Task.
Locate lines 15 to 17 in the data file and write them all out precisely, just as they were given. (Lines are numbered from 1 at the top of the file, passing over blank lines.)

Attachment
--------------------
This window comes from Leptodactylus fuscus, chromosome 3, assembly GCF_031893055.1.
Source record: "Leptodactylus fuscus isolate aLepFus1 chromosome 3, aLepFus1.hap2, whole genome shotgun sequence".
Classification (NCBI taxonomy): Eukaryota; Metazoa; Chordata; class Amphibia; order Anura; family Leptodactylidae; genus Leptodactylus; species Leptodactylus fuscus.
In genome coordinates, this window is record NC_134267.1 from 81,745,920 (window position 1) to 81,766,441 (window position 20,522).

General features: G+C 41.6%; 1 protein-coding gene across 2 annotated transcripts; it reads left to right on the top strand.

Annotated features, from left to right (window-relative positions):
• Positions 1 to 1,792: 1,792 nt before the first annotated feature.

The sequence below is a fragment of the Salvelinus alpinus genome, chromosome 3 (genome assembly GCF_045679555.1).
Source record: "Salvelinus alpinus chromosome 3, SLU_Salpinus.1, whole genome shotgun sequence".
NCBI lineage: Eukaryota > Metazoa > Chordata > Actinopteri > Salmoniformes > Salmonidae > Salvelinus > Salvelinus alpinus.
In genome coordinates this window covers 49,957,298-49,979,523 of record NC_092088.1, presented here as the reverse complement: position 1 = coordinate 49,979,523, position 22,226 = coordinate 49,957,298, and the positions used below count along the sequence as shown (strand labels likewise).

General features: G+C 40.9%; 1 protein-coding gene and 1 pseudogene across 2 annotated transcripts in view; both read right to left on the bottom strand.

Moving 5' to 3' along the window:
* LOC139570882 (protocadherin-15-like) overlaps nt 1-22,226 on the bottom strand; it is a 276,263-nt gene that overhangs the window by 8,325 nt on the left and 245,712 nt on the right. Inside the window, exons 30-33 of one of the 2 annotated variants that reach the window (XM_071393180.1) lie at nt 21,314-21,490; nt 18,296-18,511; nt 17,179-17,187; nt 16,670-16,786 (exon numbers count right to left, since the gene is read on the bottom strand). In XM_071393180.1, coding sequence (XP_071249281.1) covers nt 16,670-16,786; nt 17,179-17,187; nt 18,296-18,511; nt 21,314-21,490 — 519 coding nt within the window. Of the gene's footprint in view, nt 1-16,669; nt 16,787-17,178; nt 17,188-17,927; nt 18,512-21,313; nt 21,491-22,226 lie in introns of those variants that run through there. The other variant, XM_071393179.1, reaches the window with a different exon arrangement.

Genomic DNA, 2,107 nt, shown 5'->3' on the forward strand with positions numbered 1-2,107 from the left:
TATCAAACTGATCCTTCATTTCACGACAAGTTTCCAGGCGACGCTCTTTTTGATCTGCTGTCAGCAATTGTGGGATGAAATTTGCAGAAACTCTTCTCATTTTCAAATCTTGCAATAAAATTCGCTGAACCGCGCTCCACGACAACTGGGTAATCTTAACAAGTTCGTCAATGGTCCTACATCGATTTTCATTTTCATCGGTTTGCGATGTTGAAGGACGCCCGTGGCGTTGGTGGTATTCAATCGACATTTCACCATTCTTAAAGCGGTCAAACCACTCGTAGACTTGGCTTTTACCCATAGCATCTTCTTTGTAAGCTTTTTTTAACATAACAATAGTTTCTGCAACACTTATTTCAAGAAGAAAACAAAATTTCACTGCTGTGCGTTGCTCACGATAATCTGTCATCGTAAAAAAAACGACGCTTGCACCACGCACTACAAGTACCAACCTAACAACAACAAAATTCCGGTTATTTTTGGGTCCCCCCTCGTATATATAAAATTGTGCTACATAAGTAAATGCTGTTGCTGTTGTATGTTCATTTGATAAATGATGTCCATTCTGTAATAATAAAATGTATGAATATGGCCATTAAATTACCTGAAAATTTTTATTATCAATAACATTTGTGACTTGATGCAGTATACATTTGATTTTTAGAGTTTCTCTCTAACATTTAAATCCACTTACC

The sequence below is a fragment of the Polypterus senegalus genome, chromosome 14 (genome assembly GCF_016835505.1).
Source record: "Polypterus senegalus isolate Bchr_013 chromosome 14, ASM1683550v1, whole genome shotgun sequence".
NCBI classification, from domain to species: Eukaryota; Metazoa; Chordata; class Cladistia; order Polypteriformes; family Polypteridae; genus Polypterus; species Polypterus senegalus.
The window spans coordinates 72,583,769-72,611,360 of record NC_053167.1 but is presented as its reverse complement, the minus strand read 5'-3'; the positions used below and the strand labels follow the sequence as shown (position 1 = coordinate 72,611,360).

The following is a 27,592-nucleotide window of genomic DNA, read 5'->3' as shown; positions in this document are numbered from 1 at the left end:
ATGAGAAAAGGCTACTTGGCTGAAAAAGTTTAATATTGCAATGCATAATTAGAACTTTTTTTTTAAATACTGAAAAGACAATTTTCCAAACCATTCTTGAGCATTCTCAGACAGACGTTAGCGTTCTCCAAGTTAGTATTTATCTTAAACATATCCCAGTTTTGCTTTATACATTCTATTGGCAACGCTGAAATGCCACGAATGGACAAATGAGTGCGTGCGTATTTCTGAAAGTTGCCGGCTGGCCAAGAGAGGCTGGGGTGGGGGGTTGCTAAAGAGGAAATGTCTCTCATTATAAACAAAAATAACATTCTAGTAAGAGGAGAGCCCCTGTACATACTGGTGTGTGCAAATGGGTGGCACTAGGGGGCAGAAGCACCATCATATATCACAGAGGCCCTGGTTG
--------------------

Genomic DNA, 2,107 nt, shown 5'->3' on the forward strand with positions numbered 1-2,107 from the left:
TATCAAACTGATCCTTCATTTCACGACAAGTTTCCAGGCGACGCTCTTTTTGATCTGCTGTCAGCAATTGTGGGATGAAATTTGCAGAAACTCTTCTCATTTTCAAATCTTGCAATAAAATTCGCTGAACCGCGCTCCACGACAACTGGGTAATCTTAACAAGTTCGTCAATGGTCCTACATCGATTTTCATTTTCATCGGTTTGCGATGTTGAAGGACGCCCGTGGCGTTGGTGGTATTCAATCGACATTTCACCATTCTTAAAGCGGTCAAACCACTCGTAGACTTGGCTTTTACCCATAGCATCTTCTTTGTAAGCTTTTTTTAACATAACAATAGTTTCTGCAACACTTATTTCAAGAAGAAAACAAAATTTCACTGCTGTGCGTTGCTCACGATAATCTGTCATCGTAAAAAAAACGACGCTTGCACCACGCACTACAAGTACCAACCTAACAACAACAAAATTCCGGTTATTTTTGGGTCCCCCCTCGTATATATAAAATTGTGCTACATAAGTAAATGCTGTTGCTGTTGTATGTTCATTTGATAAATGATGTCCATTCTGTAATAATAAAATGTATGAATATGGCCATTAAATTACCTGAAAATTTTTATTATCAATAACATTTGTGACTTGATGCAGTATACATTTGATTTTTAGAGTTTCTCTCTAACATTTAAATCCACTTACC

The sequence below is a fragment of the Polypterus senegalus genome, chromosome 14 (genome assembly GCF_016835505.1).